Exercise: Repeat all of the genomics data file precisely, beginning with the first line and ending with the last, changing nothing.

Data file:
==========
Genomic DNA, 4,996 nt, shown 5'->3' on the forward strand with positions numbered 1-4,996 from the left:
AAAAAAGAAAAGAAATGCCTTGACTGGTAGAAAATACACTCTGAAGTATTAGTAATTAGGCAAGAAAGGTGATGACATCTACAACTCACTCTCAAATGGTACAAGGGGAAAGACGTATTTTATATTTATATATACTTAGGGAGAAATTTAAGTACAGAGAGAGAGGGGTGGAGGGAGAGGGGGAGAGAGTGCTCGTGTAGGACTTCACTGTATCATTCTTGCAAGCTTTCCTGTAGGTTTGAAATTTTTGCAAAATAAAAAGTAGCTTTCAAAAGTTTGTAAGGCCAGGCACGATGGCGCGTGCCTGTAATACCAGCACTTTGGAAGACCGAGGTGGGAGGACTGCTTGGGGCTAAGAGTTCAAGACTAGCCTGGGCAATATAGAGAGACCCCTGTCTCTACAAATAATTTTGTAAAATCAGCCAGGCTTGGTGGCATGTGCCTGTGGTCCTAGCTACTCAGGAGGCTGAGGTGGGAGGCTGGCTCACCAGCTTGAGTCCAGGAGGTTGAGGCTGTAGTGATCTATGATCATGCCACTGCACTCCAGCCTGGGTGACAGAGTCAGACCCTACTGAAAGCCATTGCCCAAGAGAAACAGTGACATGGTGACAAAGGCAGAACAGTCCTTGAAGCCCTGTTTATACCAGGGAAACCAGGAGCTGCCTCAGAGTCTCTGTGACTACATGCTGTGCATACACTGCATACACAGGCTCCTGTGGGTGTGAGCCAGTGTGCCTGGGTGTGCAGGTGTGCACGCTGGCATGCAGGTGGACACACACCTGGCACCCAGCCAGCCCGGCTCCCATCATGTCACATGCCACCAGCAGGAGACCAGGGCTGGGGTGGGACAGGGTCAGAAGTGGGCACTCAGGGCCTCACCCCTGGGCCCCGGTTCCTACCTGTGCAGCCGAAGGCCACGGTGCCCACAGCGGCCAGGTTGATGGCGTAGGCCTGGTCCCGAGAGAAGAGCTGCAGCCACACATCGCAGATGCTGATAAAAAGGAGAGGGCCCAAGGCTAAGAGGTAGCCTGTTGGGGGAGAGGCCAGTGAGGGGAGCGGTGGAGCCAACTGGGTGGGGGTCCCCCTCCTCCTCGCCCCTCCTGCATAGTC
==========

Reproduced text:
Genomic DNA, 4,996 nt, shown 5'->3' on the forward strand with positions numbered 1-4,996 from the left:
AAAAAAGAAAAGAAATGCCTTGACTGGTAGAAAATACACTCTGAAGTATTAGTAATTAGGCAAGAAAGGTGATGACATCTACAACTCACTCTCAAATGGTACAAGGGGAAAGACGTATTTTATATTTATATATACTTAGGGAGAAATTTAAGTACAGAGAGAGAGGGGTGGAGGGAGAGGGGGAGAGAGTGCTCGTGTAGGACTTCACTGTATCATTCTTGCAAGCTTTCCTGTAGGTTTGAAATTTTTGCAAAATAAAAAGTAGCTTTCAAAAGTTTGTAAGGCCAGGCACGATGGCGCGTGCCTGTAATACCAGCACTTTGGAAGACCGAGGTGGGAGGACTGCTTGGGGCTAAGAGTTCAAGACTAGCCTGGGCAATATAGAGAGACCCCTGTCTCTACAAATAATTTTGTAAAATCAGCCAGGCTTGGTGGCATGTGCCTGTGGTCCTAGCTACTCAGGAGGCTGAGGTGGGAGGCTGGCTCACCAGCTTGAGTCCAGGAGGTTGAGGCTGTAGTGATCTATGATCATGCCACTGCACTCCAGCCTGGGTGACAGAGTCAGACCCTACTGAAAGCCATTGCCCAAGAGAAACAGTGACATGGTGACAAAGGCAGAACAGTCCTTGAAGCCCTGTTTATACCAGGGAAACCAGGAGCTGCCTCAGAGTCTCTGTGACTACATGCTGTGCATACACTGCATACACAGGCTCCTGTGGGTGTGAGCCAGTGTGCCTGGGTGTGCAGGTGTGCACGCTGGCATGCAGGTGGACACACACCTGGCACCCAGCCAGCCCGGCTCCCATCATGTCACATGCCACCAGCAGGAGACCAGGGCTGGGGTGGGACAGGGTCAGAAGTGGGCACTCAGGGCCTCACCCCTGGGCCCCGGTTCCTACCTGTGCAGCCGAAGGCCACGGTGCCCACAGCGGCCAGGTTGATGGCGTAGGCCTGGTCCCGAGAGAAGAGCTGCAGCCACACATCGCAGATGCTGATAAAAAGGAGAGGGCCCAAGGCTAAGAGGTAGCCTGTTGGGGGAGAGGCCAGTGAGGGGAGCGGTGGAGCCAACTGGGTGGGGGTCCCCCTCCTCCTCGCCCCTCCTGCATAGTC